Solar-powered Silent Falcon UAV unveiled


August 9, 2012

Silent Falcon has a flight endurance of up to 14 hours

Silent Falcon has a flight endurance of up to 14 hours

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UAVs have become increasingly common in everything from carrying out missile strikes against terrorists to helping map archaeological sites. They come in all sizes from jet-powered behemoths to ones so small that they can sit in your hand. On Monday, Silent Falcon UAS Technologies of Alburquerque, New Mexico rolled out the latest in the small UAV class with the unveiling of its solar-powered Silent Falcon at the Association for Unmanned Vehicle Systems International (AUVSI) conference in Las Vegas.

Built in collaboration with Bye Aerospace, Silent Falcon is designed to be a man-portable small Unmanned Aircraft System (sUAS) for long-duration intelligence, surveillance and reconnaissance (ISR) missions. This in itself isn’t very new, but Silent Falcon is built of lightweight carbon composites and employs a solar electric propulsion system, which gives it an endurance of up to 14 hours in the sky. To give some idea of how much the solar power contributes, Silent Falcon can only fly up to six hours running on battery power at night.

The power for the craft comes from thin film photovoltaic panels built into the wings with lithium polymer batteries for storage. This allows Silent Falcon the endurance for ISR missions, yet it remains light enough at a maximum of 12.3 kilograms (27.1 lb) to be carried and hand launched, though rocket launching is also an option. This makes it suitable for both military and civilian applications.

In addition to its solar propulsion system, the 1.77 meter (5.8 ft) long Silent Falcon is modular with three sets of interchangeable wings giving it a span ranging from 2.1 meters (6.9 ft) to 5.2 meters (17 ft). It has a top speed of 112 km/h, (60 knots), an operational flying altitude from 100 feet (30.5 m) to 20,000 feet (6,096 m) and a range of 25 kilometers (15.5 mi). As a bonus, the electric motor makes Silent Falcon, for want of a better word, silent and, according to the makers, it can’t be heard beyond about 100 feet (30.5 m).

But what gives Silent Falcon a particular edge over other small UAVs is that it carries in its belly a motorized, gimbal-mounted, stowable electro-optical imaging system dubbed FalconVision. This includes a high-definition dual imager with night vision capability, a laser pointer, an onboard HD video processor and the whole thing is inertially stabilized. This allows it to send back stable, high-definition images, identify and track targets and perform geo-location and geo-tracking operations.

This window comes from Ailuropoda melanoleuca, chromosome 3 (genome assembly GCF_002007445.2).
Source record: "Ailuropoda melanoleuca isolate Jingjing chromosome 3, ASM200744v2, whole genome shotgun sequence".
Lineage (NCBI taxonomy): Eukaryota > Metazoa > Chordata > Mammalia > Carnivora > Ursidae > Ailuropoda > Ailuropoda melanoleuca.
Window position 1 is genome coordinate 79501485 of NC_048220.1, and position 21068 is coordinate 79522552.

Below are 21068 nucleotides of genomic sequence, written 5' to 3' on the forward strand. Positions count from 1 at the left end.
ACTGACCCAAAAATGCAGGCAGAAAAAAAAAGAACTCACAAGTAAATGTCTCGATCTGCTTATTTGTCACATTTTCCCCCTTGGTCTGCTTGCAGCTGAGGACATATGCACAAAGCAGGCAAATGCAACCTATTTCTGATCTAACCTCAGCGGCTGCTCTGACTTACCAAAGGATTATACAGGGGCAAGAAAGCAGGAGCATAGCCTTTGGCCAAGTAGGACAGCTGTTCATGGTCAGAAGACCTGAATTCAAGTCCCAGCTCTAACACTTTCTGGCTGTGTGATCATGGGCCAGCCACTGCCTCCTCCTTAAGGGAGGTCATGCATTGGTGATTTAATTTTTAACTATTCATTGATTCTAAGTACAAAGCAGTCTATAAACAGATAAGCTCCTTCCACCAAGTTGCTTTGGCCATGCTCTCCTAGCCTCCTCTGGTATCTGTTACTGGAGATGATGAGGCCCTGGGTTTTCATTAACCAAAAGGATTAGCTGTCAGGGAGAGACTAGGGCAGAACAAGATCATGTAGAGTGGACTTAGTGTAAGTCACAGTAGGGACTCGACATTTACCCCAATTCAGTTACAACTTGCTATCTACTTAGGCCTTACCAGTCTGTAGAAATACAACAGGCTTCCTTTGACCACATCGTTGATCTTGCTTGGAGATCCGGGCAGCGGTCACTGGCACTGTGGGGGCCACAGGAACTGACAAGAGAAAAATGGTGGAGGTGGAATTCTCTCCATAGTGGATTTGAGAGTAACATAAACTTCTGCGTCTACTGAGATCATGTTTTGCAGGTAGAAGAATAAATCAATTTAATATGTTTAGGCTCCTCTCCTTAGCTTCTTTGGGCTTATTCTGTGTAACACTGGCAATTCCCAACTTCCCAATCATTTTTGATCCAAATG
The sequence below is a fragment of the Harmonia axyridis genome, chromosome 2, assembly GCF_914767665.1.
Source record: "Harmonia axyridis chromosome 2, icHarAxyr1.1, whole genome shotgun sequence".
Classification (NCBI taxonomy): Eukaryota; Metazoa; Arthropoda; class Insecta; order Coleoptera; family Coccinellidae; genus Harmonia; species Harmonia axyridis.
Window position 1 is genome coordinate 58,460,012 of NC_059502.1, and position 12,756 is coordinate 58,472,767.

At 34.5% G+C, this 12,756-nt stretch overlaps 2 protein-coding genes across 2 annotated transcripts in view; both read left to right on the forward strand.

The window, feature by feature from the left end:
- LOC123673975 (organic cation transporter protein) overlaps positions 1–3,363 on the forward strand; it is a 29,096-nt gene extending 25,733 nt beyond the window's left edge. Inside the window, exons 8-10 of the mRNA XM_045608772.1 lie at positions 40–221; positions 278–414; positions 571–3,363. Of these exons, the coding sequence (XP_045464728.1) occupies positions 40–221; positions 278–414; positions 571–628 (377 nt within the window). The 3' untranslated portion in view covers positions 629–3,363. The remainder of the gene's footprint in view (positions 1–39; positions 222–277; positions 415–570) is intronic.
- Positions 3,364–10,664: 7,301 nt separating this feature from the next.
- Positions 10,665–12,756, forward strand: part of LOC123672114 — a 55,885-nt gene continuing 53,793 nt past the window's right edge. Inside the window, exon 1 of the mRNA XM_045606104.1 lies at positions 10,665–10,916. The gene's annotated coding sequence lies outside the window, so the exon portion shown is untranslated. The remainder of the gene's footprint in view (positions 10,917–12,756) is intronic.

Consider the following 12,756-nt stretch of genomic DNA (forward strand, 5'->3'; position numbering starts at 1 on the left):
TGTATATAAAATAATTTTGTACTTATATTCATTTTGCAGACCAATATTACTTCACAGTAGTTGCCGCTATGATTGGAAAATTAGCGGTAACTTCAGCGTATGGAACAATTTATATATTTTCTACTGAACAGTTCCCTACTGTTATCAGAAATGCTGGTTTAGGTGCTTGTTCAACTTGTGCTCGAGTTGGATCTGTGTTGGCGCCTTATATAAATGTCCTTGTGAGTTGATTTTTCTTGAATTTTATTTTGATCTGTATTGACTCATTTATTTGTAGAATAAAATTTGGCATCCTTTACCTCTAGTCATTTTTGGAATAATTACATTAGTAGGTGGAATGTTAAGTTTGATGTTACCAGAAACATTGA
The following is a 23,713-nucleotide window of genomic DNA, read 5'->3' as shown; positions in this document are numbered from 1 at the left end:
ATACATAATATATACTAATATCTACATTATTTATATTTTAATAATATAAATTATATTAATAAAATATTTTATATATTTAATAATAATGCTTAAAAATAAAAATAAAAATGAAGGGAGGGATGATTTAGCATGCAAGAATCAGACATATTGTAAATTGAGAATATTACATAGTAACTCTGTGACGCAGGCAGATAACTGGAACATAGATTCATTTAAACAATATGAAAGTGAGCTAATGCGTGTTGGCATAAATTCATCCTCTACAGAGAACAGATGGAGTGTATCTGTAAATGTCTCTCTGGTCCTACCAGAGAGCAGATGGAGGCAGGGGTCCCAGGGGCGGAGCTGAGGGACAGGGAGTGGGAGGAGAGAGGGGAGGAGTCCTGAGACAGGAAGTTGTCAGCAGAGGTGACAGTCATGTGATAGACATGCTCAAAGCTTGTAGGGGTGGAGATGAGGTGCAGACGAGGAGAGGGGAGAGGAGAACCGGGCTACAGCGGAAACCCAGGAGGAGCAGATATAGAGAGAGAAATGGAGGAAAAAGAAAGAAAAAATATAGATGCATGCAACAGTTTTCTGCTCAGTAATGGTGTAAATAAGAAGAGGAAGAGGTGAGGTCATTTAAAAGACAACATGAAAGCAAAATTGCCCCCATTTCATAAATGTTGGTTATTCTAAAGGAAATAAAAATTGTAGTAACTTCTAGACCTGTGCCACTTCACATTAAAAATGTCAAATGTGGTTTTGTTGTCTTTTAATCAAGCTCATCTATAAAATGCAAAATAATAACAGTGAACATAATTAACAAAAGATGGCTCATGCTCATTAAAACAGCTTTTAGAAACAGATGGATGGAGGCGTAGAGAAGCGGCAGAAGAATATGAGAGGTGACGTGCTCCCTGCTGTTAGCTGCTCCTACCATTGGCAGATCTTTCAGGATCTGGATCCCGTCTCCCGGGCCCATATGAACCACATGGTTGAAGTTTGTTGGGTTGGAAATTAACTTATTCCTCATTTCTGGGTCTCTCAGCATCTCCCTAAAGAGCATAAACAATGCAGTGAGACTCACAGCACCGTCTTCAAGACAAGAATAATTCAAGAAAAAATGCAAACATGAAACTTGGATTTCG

Currently, Silent Falcon is still in the preproduction phase, but the makers say that commercial production will begin early on 2013.

Source: Silent Falcon UAS Technologies via Denver Business Journal

About the Author
David Szondy David Szondy is a freelance writer based in Monroe, Washington. An award-winning playwright, he has contributed to Charged and iQ magazine and is the author of the website Tales of Future Past. All articles by David Szondy

Put an atomic battery in it and it will have a duration of months or years.


Glad they are using solar range extender in a small UAV....

Nothing disruptive about it... it has all been done before...

I love seeing applications making it to market. (Everyone has to claim an edge over the competition in order to hype their offering, that's cool.)


Solar power also means minimal thermal signature.


This is a beautiful little beast. One wonders if more of the wing surface could be made up of solar panels and if there were a way to even capture light with the fuselage.

But the most striking thing for me is the propeller. It's six bladed and the blade are nearly flat with some subtle little curves.

It strikes me that there is some superior intelligence and knowledge involved here. Someone has tested and discovered that the propeller is more efficient that way. And I'll bet that it is quieter as well.

Interesting that this is not mentioned, perhaps a secret to the success.

Now this reminds me of the astonishingly brilliant Automotive suspension Engineer and his explorations in Wind Power where he hit the 59% efficiency. The more blades he added the more power he pulled. Almost 10% per pair.

Tis good to see that someone is thinking and it appears that the more blades there are, the more efficient the system is for going either way... putting power into the wind or extracting it from the wind.

No lemmings, these guys.


Island Architect

I doubt this product will ever make it to the market with the solar option... PV doesn't really offer much. They could strip the PV and put larger batteries to increase flight time if needed. It would cost less, be more reliable and work just as well regardless of time of day and weather.

Michael Mantion
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